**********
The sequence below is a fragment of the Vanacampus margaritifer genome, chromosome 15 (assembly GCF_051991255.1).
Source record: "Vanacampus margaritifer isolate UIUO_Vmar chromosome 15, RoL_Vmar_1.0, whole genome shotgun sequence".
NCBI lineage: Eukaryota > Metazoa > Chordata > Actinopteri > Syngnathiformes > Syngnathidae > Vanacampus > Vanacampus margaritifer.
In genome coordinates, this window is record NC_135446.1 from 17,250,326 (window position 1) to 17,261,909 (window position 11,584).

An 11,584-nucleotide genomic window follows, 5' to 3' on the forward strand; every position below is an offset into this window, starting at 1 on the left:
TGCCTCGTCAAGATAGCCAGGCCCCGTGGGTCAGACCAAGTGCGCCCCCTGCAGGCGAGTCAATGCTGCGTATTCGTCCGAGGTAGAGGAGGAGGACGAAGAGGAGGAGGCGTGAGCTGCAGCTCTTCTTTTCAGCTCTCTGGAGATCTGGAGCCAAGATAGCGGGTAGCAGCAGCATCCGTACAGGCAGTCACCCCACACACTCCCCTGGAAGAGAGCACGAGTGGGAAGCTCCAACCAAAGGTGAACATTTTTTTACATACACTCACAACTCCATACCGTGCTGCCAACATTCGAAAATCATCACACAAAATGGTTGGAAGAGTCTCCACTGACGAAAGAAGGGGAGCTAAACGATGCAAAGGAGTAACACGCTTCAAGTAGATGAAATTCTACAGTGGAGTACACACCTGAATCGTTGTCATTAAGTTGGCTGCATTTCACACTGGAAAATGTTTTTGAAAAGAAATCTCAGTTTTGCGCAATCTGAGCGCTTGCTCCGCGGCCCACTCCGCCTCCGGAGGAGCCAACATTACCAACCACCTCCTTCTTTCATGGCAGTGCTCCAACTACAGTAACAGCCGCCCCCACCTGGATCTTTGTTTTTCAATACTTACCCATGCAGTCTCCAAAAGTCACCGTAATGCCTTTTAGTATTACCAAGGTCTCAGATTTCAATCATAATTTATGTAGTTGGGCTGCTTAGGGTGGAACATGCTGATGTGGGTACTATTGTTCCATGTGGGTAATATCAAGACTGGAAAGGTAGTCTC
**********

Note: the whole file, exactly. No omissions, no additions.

The sequence below is a fragment of the Vanacampus margaritifer genome, chromosome 15 (assembly GCF_051991255.1).
Source record: "Vanacampus margaritifer isolate UIUO_Vmar chromosome 15, RoL_Vmar_1.0, whole genome shotgun sequence".
NCBI lineage: Eukaryota > Metazoa > Chordata > Actinopteri > Syngnathiformes > Syngnathidae > Vanacampus > Vanacampus margaritifer.
In genome coordinates, this window is record NC_135446.1 from 17,250,326 (window position 1) to 17,261,909 (window position 11,584).

An 11,584-nucleotide genomic window follows, 5' to 3' on the forward strand; every position below is an offset into this window, starting at 1 on the left:
TGCCTCGTCAAGATAGCCAGGCCCCGTGGGTCAGACCAAGTGCGCCCCCTGCAGGCGAGTCAATGCTGCGTATTCGTCCGAGGTAGAGGAGGAGGACGAAGAGGAGGAGGCGTGAGCTGCAGCTCTTCTTTTCAGCTCTCTGGAGATCTGGAGCCAAGATAGCGGGTAGCAGCAGCATCCGTACAGGCAGTCACCCCACACACTCCCCTGGAAGAGAGCACGAGTGGGAAGCTCCAACCAAAGGTGAACATTTTTTTACATACACTCACAACTCCATACCGTGCTGCCAACATTCGAAAATCATCACACAAAATGGTTGGAAGAGTCTCCACTGACGAAAGAAGGGGAGCTAAACGATGCAAAGGAGTAACACGCTTCAAGTAGATGAAATTCTACAGTGGAGTACACACCTGAATCGTTGTCATTAAGTTGGCTGCATTTCACACTGGAAAATGTTTTTGAAAAGAAATCTCAGTTTTGCGCAATCTGAGCGCTTGCTCCGCGGCCCACTCCGCCTCCGGAGGAGCCAACATTACCAACCACCTCCTTCTTTCATGGCAGTGCTCCAACTACAGTAACAGCCGCCCCCACCTGGATCTTTGTTTTTCAATACTTACCCATGCAGTCTCCAAAAGTCACCGTAATGCCTTTTAGTATTACCAAGGTCTCAGATTTCAATCATAATTTATGTAGTTGGGCTGCTTAGGGTGGAACATGCTGATGTGGGTACTATTGTTCCATGTGGGTAATATCAAGACTGGAAAGGTAGTCTC